Add the Southern Poverty Law Center to a list of people and organizations challenging Gov. Ron DeSantis’ suspension of Democratic State Attorney Monique Worrell.
The complaint, which seeks injunctive and declaratory relief by reversing Worrell’s removal, argues DeSantis disenfranchised nearly 396,000 residents who elected her by a 67% share of the vote in 2020.
SPLC senior staff attorney Matletha Bennette said in a statement that DeSantis’ decision to suspend Worrell “undermines free and fair elections in Florida” and, accordingly, should be undone.
“It is a flagrant abuse of power in pursuit of a harmful and anti-democratic agenda,” she said. “Through this lawsuit, we will defend the rights of voters to elect candidates of their choice without fearing that a Governor will override their vote.”
DeSantis suspended Worrell on Aug. 9 in the wake of a series of Pine Hill shootings that left three dead in February. The crimes drew scrutiny from the Governor’s office and calls for Worrell’s job by U.S. Sen. Rick Scott.
Worrell’s office has come under fire because the alleged shooter, Keith Moses, was on the street despite a lengthy criminal record that included violent offenses and unpunished probation violations prior to the murders.
The suspension also followed a shooting incident in which police say a man named Daton Viel critically injured two officers. Viel had previous run-ins with law enforcement, and Polk County Sheriff Grady Judd said publicly that it was partly due to Worrell’s office declining to seek a pre-trial case against Viel.
DeSantis’ lengthy executive order suspending Worrell — which came almost exactly a year after he removed Hillsborough County State Attorney Andrew Warren from office — censured Worrell for not seeking mandatory minimum sentences on crimes involving firearms.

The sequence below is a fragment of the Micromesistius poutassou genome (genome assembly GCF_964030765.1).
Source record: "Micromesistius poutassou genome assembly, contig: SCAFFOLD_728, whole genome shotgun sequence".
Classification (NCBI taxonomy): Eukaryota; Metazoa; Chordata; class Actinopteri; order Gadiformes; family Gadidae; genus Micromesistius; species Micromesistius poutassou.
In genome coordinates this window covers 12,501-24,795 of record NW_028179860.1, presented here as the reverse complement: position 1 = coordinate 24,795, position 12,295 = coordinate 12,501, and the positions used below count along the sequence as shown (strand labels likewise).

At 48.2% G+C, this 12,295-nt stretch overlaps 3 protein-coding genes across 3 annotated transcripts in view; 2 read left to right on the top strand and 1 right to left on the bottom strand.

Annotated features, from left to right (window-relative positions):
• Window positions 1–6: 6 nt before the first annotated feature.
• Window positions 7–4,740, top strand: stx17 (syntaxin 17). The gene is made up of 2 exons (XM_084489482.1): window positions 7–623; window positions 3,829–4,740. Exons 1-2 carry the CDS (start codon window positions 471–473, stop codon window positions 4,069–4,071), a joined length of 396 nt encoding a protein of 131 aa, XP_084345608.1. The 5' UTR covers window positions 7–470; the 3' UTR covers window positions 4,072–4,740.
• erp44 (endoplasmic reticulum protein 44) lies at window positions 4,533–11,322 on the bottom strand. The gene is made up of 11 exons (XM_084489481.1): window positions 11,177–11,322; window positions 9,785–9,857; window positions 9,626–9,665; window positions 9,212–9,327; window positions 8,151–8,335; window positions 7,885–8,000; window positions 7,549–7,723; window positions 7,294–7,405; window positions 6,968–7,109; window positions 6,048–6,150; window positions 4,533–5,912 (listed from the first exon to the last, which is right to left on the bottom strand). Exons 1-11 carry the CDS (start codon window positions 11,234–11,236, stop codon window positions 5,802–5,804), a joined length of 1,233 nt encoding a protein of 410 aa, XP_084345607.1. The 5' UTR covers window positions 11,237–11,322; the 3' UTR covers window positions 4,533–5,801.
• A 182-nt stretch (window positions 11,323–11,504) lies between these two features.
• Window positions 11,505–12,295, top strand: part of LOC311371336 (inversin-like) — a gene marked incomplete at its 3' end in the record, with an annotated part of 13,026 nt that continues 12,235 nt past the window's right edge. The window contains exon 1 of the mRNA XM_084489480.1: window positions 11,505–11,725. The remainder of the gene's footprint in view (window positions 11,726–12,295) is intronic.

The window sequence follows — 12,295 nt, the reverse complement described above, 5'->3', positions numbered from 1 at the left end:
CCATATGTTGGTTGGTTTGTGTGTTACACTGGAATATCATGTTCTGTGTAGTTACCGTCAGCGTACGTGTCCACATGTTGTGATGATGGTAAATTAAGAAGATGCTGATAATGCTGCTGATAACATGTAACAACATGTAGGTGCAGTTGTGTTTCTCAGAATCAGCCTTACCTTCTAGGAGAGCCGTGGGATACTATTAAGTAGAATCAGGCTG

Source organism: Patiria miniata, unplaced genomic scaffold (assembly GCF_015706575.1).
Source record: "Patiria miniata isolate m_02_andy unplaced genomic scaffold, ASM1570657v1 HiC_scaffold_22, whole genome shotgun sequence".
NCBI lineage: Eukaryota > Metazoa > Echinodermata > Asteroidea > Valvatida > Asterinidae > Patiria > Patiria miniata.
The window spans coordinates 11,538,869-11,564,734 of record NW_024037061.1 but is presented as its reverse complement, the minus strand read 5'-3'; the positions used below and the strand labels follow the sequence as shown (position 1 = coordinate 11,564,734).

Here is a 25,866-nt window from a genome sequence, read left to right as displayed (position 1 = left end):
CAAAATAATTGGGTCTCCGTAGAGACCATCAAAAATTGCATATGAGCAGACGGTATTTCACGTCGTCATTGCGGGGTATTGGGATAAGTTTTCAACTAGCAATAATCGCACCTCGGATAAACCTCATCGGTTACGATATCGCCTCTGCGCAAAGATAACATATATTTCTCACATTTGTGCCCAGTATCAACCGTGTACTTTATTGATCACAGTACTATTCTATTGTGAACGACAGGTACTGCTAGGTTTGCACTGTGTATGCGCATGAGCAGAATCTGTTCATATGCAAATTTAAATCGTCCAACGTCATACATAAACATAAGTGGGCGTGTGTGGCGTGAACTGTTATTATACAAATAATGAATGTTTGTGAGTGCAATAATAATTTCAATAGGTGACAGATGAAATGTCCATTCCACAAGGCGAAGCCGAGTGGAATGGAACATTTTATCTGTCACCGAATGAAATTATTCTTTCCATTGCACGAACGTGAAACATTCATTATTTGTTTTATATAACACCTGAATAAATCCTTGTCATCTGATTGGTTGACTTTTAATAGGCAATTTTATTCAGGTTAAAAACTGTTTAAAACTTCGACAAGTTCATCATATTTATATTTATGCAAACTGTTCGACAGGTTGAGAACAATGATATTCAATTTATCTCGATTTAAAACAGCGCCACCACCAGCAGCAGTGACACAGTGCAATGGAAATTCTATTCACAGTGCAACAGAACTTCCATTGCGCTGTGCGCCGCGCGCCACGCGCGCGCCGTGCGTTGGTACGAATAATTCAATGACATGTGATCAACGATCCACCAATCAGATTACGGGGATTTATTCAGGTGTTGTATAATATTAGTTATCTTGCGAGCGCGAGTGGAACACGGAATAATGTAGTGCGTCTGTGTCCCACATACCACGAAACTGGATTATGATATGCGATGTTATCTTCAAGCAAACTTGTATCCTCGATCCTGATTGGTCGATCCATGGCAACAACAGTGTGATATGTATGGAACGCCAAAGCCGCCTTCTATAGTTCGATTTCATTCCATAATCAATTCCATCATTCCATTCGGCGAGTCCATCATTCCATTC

Of 58 non-homicide robbery cases involving guns that the Osceola County Sheriff’s Office referred to Worrell in 2021 and 2022, the order said Worrell’s office sought just one mandatory minimum sentence of 10 years by May this year.
Worrell has since filed suit against DeSantis in the Florida Supreme Court to reverse her suspension. In that effort, she’s received support from her other fellow progressives, including U.S. Rep. Maxwell Frost and Florida Democratic Party Chair Nikki Fried, who have decried her firing.
Justices set aside 20 minutes Dec. 6 for Worrell to argue that the Governor’s actions were unlawful and politically motivated. They allotted the same amount of time to DeSantis.
Five former Supreme Court justices and 121 current and former prosecutors, defense attorneys, judges and law enforcement professionals from across the country are backing Worrell’s fight for reinstatement.
“Worrell’s suspension is a direct attack on the ability of Floridians to make their voices heard at the ballot box,” Florida Rising Senior Director of Strategy Sheena Rolle said in a statement Thursday. “DeSantis is trying to intimidate elected Democratic officials into shying away from reforms. We are standing up against his abuse of power.”
DeSantis has said he removed Worrell for “neglect of duty and incompetence.”
“Prosecutors have a duty to faithfully enforce the law,” he said shortly after he issued the executive order. “One’s political agenda cannot trump this solemn duty. Refusing to faithfully enforce the laws of Florida puts our communities in danger and victimizes innocent Floridians.”
Worrell, meanwhile, argued the Governor did not name “any ‘practices or policies’” of hers that “could constitute a refusal to exercise prosecutorial discretion.”
“To the extent the Governor disagrees with how Ms. Worrell is lawfully exercising her prosecutorial discretion, such a disagreement does not constitute a basis for suspension from elected office,” her lawsuit said. “Ms. Worrell was elected to serve as State Attorney, not the Governor.”
Jacob Ogles contributed to this report.